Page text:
3) Purchase items you know to be recyclable! Stick to products that are made from paper, glass, aluminium, or steel. Always check with your local recycling center about what to do with plastic items- you'd be surprised how much plastic can't be recycled! And don't forget to thoroughly clean out any food residue before tossing a product into the recycling bin.

Why is it so important to recycle correctly? Well, bin contamination is a huge issue, especially now that China is no longer buying our recyclable waste. Contaminating recycling bins with non-recyclable products makes the recycling process more difficult, time consuming, and expensive. If batches of recyclables are too contaminated, they will get thrown in the landfill with everything else. Which is exactly what we're trying to avoid in the first place (2,3)!

Contribute to a healthier environment; support the industry by buying materials made out of recycled goods! And be sure to reduce consumption of disposable materials, and reuse items as many times as possible before recycling. If you are still not sure about best recycling practices, this EPA guide is a great resource.


References

  1. https://www.nationalgeographic.com/news/2017/07/plastic-produced-recycling-waste-ocean-trash-debris-environment/
  2. https://www.npr.org/sections/goatsandsoda/2019/03/...
  3. https://theweek.com/articles/819488/america-recycling-problem-heres-how-solve\
  4. https://www.recycleacrossamerica.org/tips-to-recycle-right
  5. https://www.npr.org/2019/08/20/750864036/u-s-recycling-industry-is-struggling-to-figure-out-a-future-without-china
Remember that takeout container you had last night? What color was it? It probably was black, right? While those flexible, bendy and just the right size for packing leftovers boxes might seem perfect, they are far from it. The black color of the plastics actually masks a lot more than that last piece of sesame chicken hiding in the corner.
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Food

Is Climate Change Making Your Food Less Safe To Eat?

The role of climate change in foodborne illnesses

Do you have big cooking plans this Thanksgiving? Us too! We love cooking when the holiday season rolls around, but did you ever think that climate change is something you would think while prepping your food? Well, the raw ingredients in your kitchen contain harmful microbes that can cause foodborne illnesses, and climate change has been linked to an increase in these diseases.

As the global temperature rises and rainfall patterns change, bacteria, viruses, parasites, and other harmful vectors flourish. These changes in climatic factors increase disease transmission efficacy and improve survival rates of these vectors (1). In other words, climate change has allowed these harmful microbes to evolve and be better equipped to cause diseases. On top of that, they are more resilient and harder to kill.

So what should you be on the lookout for? Good question. Below are just a few examples of agents that may be altered by climate variability in the United States (1, 2). All of them can potentially be found on the foods that we consume.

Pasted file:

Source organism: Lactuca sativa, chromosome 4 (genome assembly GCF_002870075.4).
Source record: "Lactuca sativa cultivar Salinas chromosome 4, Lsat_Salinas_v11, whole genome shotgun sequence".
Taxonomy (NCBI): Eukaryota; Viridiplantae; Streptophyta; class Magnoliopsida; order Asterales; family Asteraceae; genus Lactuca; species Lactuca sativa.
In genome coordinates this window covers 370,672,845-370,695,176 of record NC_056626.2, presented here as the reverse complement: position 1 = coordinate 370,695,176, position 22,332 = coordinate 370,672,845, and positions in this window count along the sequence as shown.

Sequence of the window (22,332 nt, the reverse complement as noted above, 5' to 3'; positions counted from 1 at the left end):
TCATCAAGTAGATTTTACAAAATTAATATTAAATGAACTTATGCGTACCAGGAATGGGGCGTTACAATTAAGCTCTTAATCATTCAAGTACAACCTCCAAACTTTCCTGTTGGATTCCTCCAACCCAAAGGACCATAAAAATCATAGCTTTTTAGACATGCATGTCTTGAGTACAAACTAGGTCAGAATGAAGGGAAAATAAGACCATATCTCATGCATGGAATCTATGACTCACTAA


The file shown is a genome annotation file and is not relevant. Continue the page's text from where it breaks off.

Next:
• E. coli O157: this specific strain of E. coli is particularly prone to climate change. We ingest this microbe through contaminated foods such as raw or undercooked ground meat products and raw milk (3).
  • Salmonella: Salmonella is caused by a bacteria that lives in the intestinal tract of animals. Just like E. coli O157, Salmonella can cause foodborne illnesses through consumption of contaminated ingredients.
  • Campylobacter: almost all raw poultry you see in the grocery store contains this microbe. This bacteria causes foodborne illnesses by cross-contaminating other foods and by surviving in undercooked meat. This makes Campylobacter one of the most common causes of diarrhea in the United States.

Overall, changes in climatic factors will be the largest culprit of food-related illnesses and mortality (4). This accounts for under-nutrition, communicable and non-communicable diseases, as well as vector-borne diseases.

The good news is that these foodborne illnesses are highly preventable!

While climate change may improve the environment in which these microbes thrive, we can take steps to prevent foodborne illnesses from happening in our own kitchens. The USDA recommends the Be Food Safe prevention steps (5):

  • Clean: Wash your hands and cooking surfaces frequently.
  • Separate: Don't cross-contaminate your foods. Keep your meats and veggies separate.
  • Cook: Cook ingredients to their proper temperatures.
  • Chill: Refrigerate foods promptly.

By following these guidelines, the vast majority of these harmful microbes can be removed or killed. Keep yourself and your family free from foodborne illnesses!


References

  1. https://www.sciencedirect.com/science/article/abs/pii/S0963996910002231
  2. https://www.health.state.mn.us/diseases/foodborne/basics.html
  3. https://www.who.int/news-room/fact-sheets/detail/e-coli##targetText=Sources%20and%20transmission&targetText=E.%20coli%20O157%3AH7%20is%20transmitted%20to%20humans%20primarily%20through,meat%20products%20and%20raw%20milk.
  4. https://www.who.int/foodsafety/_Climate_Change.pdf
  5. https://www.fsis.usda.gov/wps/portal/fsis/topics/food-safety-education/get-answers/food-safety-fact-sheets/safe-food-handling/cleanliness-helps-prevent-foodborne-illness/ct_index